"Our hearts grow tender with childhood memories and love of kindred, and we are better throughout the year for having, in spirit, become a child again at Christmas-time." Laura Ingalls Wilder
Christmas 2008 - Maybe We're Just an Ugly Family
Christmas 2009 - My Temple! My Temple! It's My Temple!
Christmas 2010 - Freeways and Parking Lots
Here's my story for this year - The Family From Yosemite 2011
The Legend of the Pink Comb
by Martha Reynders Blair
You wouldn’t think the words “legend” and “pink comb” could be in the same sentence, but when you’re talking about the Family from Yosemite such oddities do exist. Let me give a little history so you can understand how this came about.
Everyone has hair, so combing is a way of life and I expected my home with all its hair would be like my mother’s and her mother before her. Both my mother and grandmother had a container filled with combs. My mother had a blue and white crock and my grandmother had a circular green glass vase. I remember looking in these containers as a child, my eyes examining each comb. I was like a kid in a candy store anticipating the sugar high. I took some delight in eyeing each comb with all the protruding shapes, varied colors, sizes, and styles readying myself for a coifing experience.
In my selecting, I soon learned that not all combs are created equal. My grandmother with her instinct to save because of the Depression and my mother with her “year supply” mentality had lots of useless combs in their collection. For example, those cheapy combs you’d get on picture day at school; always good for one swipe through the hair before your photo was snapped and not good for anything else. Even so, there were plenty of good ones too. Just like candy, I had my favorites. No matter what my combing experience would bring, I always enjoyed picking out my comb. It was a daily ritual I delighted in.
Then I got married. Things started out fine. We had one black comb. It had its place and we were good to take turns, but then more were added to our family, seven to be exact, that meant more heads with hair to comb. Even then there weren’t issues for awhile because I used baby combs on baby heads, but eventually baby hair turns to big kid hair and that’s when the dilemma ensued.
With lots of children to get ready in the morning and the pressure of getting children off to school or ready for church in a timely manner, I would make my frantic attempt at getting heads combed and out the door. The comb would not end up in the designated spot in the drawer of our bathroom, but would be found in the kitchen, the kid‘s bathroom, or even the floor. Consequently, Hughie would be dismayed in the morning because it would put a kink in his orderly routine.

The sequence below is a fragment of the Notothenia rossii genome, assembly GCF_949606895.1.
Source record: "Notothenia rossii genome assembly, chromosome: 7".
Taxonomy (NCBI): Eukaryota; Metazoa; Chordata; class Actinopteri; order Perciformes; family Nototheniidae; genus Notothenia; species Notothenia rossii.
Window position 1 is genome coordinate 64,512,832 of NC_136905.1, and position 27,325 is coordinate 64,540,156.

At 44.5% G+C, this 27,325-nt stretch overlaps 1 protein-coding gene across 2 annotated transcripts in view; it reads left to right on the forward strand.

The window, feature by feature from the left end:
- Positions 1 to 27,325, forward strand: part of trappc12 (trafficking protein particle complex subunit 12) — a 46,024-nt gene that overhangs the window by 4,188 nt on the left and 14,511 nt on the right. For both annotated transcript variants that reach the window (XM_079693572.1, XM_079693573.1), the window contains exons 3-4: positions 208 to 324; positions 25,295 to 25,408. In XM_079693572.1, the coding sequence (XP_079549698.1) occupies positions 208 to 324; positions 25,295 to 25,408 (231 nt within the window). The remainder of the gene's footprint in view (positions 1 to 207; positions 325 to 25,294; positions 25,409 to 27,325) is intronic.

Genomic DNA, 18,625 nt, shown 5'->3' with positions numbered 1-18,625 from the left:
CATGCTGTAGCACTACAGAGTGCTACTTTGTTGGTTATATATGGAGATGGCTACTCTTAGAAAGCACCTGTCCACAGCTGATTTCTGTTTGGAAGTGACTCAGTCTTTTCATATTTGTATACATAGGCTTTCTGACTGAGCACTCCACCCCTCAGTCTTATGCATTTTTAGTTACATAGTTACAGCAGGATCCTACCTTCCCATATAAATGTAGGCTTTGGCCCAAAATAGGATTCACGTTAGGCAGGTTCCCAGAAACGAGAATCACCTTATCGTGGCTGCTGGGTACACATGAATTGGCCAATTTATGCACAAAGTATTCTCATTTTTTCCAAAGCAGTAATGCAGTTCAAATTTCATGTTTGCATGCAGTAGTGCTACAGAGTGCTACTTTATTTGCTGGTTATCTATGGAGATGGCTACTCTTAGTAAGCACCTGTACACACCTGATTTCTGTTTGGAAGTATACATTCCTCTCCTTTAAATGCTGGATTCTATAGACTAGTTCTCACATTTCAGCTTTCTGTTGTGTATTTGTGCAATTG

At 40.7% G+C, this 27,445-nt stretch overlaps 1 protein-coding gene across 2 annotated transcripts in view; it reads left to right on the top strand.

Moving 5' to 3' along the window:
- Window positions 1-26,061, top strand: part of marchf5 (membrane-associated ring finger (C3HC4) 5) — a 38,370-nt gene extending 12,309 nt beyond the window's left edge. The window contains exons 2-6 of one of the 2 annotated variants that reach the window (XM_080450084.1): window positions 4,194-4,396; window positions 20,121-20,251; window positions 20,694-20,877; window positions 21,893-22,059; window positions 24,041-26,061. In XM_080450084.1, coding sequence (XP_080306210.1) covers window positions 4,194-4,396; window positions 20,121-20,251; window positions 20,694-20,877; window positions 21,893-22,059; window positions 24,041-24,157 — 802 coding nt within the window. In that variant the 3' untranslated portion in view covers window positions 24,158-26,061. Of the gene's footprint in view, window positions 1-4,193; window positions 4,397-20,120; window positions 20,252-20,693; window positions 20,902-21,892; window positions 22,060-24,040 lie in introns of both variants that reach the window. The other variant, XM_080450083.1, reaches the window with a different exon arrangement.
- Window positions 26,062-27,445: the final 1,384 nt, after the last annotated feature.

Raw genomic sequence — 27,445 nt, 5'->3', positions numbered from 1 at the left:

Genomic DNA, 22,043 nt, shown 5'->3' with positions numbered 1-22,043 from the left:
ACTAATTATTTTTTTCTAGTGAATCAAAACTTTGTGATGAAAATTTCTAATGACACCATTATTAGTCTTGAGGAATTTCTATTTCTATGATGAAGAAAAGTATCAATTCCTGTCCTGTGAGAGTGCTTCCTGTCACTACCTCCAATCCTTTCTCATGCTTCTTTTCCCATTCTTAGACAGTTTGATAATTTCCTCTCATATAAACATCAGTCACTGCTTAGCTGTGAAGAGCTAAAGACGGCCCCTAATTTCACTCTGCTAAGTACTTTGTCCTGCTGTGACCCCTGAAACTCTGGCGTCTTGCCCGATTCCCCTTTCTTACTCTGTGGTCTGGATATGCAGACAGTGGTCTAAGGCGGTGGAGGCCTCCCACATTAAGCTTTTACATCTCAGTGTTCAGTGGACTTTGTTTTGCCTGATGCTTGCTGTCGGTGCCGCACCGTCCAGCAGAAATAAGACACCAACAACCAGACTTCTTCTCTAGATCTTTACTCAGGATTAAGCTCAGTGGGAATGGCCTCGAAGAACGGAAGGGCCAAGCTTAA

Now I must reference here that Hughie is particularly neat following the old adage “a place for everything and everything in its place.” The prophet, Brigham Young, had used this terminology. Hugh would like to claim he was simply keeping the commandment. He unfortunately would become very disturbed by the comb not being in its assigned spot. We soon realized or I should say we have all made our own diagnosis, that Hughie is a closet OCD person - Obsessive Compulsive Disorder. The comb, its place, etc. was all a major concern.
In order for me to deal with the situation of lots of heads and one comb, my childhood memory came back like a vision. That delightful experience of picking out a comb in a container filled with combs. Surely this will make the situation better. Daddy will have a comb. Children will have combs. Everyone will have a happy combing experience.
I pulled out a circular green vase collecting dust in a cupboard. I believe it was the original comb vase of my grandmother. I bought a few bags of combs and made an arrangement, almost like flowers. I figured we were good to go - no more problems, but my plan was foiled one morning when Hughie said he couldn’t find his comb. Ugh! “Comb Shmomb,” I thought, “This shouldn’t be a problem.”
I picked up the green jar of combs and said, “Here pick one.”
But Hughie was aghast, “These aren’t any good. These are icky combs.”
“What do you mean, icky? There should be a nice comb in here somewhere! I just bought them.”
I gingerly pulled an acceptable specimen from the green glass and handed it to him. Hugh took it, looked at it, and stroked it through his hair a few times, but his face showed his obvious disapproval.
“What’s the matter with it?” I said.
“It scratches my head!” he countered.
I grabbed the comb and put it through my hair for my own test. I admitted it didn’t feel as nice as his usual comb, but certainly he could live with it. “What’s the big deal?!” I said.
Again with disgust, “It scratches my head!”
“So!!!” was my reply.
“SO!!! I DON’T WANT IT TO SCRATCH MY HEAD!”